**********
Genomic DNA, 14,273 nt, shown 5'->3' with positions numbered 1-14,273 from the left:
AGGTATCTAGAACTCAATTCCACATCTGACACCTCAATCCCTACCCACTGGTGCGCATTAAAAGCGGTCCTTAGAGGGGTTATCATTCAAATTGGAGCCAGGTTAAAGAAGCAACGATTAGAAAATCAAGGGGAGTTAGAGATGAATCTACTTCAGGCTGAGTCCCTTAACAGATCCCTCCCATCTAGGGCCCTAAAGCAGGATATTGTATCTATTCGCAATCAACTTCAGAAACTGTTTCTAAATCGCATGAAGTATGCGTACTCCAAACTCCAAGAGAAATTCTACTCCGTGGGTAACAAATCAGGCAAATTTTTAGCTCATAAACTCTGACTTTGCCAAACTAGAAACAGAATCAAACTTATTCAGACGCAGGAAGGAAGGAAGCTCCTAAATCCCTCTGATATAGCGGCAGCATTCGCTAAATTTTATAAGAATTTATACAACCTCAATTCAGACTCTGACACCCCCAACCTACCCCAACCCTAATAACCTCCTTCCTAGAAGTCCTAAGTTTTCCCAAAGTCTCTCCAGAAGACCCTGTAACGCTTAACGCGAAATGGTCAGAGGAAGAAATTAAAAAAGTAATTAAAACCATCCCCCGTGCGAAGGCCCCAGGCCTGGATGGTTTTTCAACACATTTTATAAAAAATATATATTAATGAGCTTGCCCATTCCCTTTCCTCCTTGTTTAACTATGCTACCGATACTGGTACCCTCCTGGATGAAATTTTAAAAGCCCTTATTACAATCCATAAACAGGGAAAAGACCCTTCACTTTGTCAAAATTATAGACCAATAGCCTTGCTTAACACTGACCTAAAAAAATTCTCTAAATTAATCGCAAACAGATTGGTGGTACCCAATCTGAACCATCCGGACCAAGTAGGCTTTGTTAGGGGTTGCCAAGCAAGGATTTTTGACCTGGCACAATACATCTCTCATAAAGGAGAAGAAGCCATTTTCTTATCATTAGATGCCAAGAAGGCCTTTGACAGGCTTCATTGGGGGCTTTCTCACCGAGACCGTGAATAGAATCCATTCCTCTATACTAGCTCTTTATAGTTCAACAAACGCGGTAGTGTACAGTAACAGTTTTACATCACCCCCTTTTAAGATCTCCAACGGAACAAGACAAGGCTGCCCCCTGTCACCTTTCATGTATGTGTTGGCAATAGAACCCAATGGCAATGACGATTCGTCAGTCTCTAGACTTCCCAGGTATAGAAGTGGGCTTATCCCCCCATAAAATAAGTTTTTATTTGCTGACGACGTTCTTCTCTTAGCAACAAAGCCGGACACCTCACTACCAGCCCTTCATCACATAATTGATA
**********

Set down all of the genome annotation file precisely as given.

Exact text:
Genomic DNA, 14,273 nt, shown 5'->3' with positions numbered 1-14,273 from the left:
AGGTATCTAGAACTCAATTCCACATCTGACACCTCAATCCCTACCCACTGGTGCGCATTAAAAGCGGTCCTTAGAGGGGTTATCATTCAAATTGGAGCCAGGTTAAAGAAGCAACGATTAGAAAATCAAGGGGAGTTAGAGATGAATCTACTTCAGGCTGAGTCCCTTAACAGATCCCTCCCATCTAGGGCCCTAAAGCAGGATATTGTATCTATTCGCAATCAACTTCAGAAACTGTTTCTAAATCGCATGAAGTATGCGTACTCCAAACTCCAAGAGAAATTCTACTCCGTGGGTAACAAATCAGGCAAATTTTTAGCTCATAAACTCTGACTTTGCCAAACTAGAAACAGAATCAAACTTATTCAGACGCAGGAAGGAAGGAAGCTCCTAAATCCCTCTGATATAGCGGCAGCATTCGCTAAATTTTATAAGAATTTATACAACCTCAATTCAGACTCTGACACCCCCAACCTACCCCAACCCTAATAACCTCCTTCCTAGAAGTCCTAAGTTTTCCCAAAGTCTCTCCAGAAGACCCTGTAACGCTTAACGCGAAATGGTCAGAGGAAGAAATTAAAAAAGTAATTAAAACCATCCCCCGTGCGAAGGCCCCAGGCCTGGATGGTTTTTCAACACATTTTATAAAAAATATATATTAATGAGCTTGCCCATTCCCTTTCCTCCTTGTTTAACTATGCTACCGATACTGGTACCCTCCTGGATGAAATTTTAAAAGCCCTTATTACAATCCATAAACAGGGAAAAGACCCTTCACTTTGTCAAAATTATAGACCAATAGCCTTGCTTAACACTGACCTAAAAAAATTCTCTAAATTAATCGCAAACAGATTGGTGGTACCCAATCTGAACCATCCGGACCAAGTAGGCTTTGTTAGGGGTTGCCAAGCAAGGATTTTTGACCTGGCACAATACATCTCTCATAAAGGAGAAGAAGCCATTTTCTTATCATTAGATGCCAAGAAGGCCTTTGACAGGCTTCATTGGGGGCTTTCTCACCGAGACCGTGAATAGAATCCATTCCTCTATACTAGCTCTTTATAGTTCAACAAACGCGGTAGTGTACAGTAACAGTTTTACATCACCCCCTTTTAAGATCTCCAACGGAACAAGACAAGGCTGCCCCCTGTCACCTTTCATGTATGTGTTGGCAATAGAACCCAATGGCAATGACGATTCGTCAGTCTCTAGACTTCCCAGGTATAGAAGTGGGCTTATCCCCCCATAAAATAAGTTTTTATTTGCTGACGACGTTCTTCTCTTAGCAACAAAGCCGGACACCTCACTACCAGCCCTTCATCACATAATTGATA